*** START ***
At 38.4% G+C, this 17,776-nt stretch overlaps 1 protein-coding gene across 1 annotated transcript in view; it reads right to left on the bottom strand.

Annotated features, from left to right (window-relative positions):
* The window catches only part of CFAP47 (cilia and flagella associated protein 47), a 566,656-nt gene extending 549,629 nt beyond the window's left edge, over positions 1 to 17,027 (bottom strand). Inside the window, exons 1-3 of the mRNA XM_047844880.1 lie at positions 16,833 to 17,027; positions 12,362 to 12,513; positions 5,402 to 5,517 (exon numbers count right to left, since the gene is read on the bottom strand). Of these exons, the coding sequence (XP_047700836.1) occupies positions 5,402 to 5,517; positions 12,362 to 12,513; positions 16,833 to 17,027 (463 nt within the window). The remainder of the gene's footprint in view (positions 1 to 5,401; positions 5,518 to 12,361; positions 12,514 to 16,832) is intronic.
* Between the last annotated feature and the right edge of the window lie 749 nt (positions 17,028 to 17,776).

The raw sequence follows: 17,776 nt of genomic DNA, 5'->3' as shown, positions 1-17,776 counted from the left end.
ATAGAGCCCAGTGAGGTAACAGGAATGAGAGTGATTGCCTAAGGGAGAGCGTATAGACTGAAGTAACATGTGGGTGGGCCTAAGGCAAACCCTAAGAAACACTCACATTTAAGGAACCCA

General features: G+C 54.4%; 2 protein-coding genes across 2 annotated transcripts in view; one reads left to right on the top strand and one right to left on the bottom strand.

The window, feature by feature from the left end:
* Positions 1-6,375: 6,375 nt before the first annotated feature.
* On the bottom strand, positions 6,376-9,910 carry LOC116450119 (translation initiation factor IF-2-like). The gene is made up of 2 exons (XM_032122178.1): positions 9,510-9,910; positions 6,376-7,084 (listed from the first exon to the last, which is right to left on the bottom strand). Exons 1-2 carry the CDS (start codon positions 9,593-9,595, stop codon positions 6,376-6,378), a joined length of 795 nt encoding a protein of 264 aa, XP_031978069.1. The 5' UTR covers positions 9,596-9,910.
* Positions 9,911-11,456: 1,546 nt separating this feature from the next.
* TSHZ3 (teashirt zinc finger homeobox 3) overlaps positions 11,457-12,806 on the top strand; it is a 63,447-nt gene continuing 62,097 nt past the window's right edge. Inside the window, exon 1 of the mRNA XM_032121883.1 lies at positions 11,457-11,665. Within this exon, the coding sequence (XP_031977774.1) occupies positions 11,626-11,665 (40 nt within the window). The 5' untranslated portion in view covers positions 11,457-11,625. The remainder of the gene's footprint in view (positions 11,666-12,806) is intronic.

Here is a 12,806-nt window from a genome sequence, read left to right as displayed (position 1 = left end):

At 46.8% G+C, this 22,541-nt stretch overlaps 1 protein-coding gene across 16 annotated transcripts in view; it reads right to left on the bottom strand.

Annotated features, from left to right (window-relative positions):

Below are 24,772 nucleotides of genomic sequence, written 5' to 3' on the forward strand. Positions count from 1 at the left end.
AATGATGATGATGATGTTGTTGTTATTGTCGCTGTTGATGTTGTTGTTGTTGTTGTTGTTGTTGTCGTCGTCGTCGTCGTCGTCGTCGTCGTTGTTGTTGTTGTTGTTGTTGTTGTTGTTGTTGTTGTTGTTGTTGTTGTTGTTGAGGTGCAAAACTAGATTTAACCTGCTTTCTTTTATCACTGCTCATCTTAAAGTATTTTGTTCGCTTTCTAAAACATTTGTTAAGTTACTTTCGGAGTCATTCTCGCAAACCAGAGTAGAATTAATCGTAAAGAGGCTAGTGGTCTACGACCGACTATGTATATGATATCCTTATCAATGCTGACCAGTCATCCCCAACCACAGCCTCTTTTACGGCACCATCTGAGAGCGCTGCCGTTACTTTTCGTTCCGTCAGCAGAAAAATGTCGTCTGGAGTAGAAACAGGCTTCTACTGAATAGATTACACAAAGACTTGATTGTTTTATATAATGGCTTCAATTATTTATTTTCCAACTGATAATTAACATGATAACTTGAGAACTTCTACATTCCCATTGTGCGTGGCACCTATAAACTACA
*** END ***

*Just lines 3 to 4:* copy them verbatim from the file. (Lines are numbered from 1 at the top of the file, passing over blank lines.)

* The window catches only part of CFAP47 (cilia and flagella associated protein 47), a 566,656-nt gene extending 549,629 nt beyond the window's left edge, over positions 1 to 17,027 (bottom strand). Inside the window, exons 1-3 of the mRNA XM_047844880.1 lie at positions 16,833 to 17,027; positions 12,362 to 12,513; positions 5,402 to 5,517 (exon numbers count right to left, since the gene is read on the bottom strand). Of these exons, the coding sequence (XP_047700836.1) occupies positions 5,402 to 5,517; positions 12,362 to 12,513; positions 16,833 to 17,027 (463 nt within the window). The remainder of the gene's footprint in view (positions 1 to 5,401; positions 5,518 to 12,361; positions 12,514 to 16,832) is intronic.
* Between the last annotated feature and the right edge of the window lie 749 nt (positions 17,028 to 17,776).